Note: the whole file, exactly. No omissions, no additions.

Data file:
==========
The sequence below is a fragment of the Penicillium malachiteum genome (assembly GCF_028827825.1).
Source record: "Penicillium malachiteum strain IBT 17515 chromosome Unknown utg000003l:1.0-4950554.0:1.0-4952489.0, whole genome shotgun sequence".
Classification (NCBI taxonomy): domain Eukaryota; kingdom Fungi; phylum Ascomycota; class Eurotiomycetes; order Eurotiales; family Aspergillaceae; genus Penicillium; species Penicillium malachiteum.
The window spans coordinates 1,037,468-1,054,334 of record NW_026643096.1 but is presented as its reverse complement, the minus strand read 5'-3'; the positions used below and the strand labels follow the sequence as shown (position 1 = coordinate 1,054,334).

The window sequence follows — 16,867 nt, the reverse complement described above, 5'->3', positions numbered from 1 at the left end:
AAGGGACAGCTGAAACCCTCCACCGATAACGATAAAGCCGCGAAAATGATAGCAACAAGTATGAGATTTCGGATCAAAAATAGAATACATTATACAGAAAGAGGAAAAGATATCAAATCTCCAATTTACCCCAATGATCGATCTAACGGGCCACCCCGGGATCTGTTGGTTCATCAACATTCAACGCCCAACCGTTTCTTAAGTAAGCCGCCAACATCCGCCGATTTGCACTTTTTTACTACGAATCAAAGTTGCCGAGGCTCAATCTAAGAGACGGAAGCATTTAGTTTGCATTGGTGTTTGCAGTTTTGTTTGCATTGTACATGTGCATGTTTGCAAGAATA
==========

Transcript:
The sequence below is a fragment of the Penicillium malachiteum genome (assembly GCF_028827825.1).
Source record: "Penicillium malachiteum strain IBT 17515 chromosome Unknown utg000003l:1.0-4950554.0:1.0-4952489.0, whole genome shotgun sequence".
Classification (NCBI taxonomy): domain Eukaryota; kingdom Fungi; phylum Ascomycota; class Eurotiomycetes; order Eurotiales; family Aspergillaceae; genus Penicillium; species Penicillium malachiteum.
The window spans coordinates 1,037,468-1,054,334 of record NW_026643096.1 but is presented as its reverse complement, the minus strand read 5'-3'; the positions used below and the strand labels follow the sequence as shown (position 1 = coordinate 1,054,334).

The window sequence follows — 16,867 nt, the reverse complement described above, 5'->3', positions numbered from 1 at the left end:
AAGGGACAGCTGAAACCCTCCACCGATAACGATAAAGCCGCGAAAATGATAGCAACAAGTATGAGATTTCGGATCAAAAATAGAATACATTATACAGAAAGAGGAAAAGATATCAAATCTCCAATTTACCCCAATGATCGATCTAACGGGCCACCCCGGGATCTGTTGGTTCATCAACATTCAACGCCCAACCGTTTCTTAAGTAAGCCGCCAACATCCGCCGATTTGCACTTTTTTACTACGAATCAAAGTTGCCGAGGCTCAATCTAAGAGACGGAAGCATTTAGTTTGCATTGGTGTTTGCAGTTTTGTTTGCATTGTACATGTGCATGTTTGCAAGAATA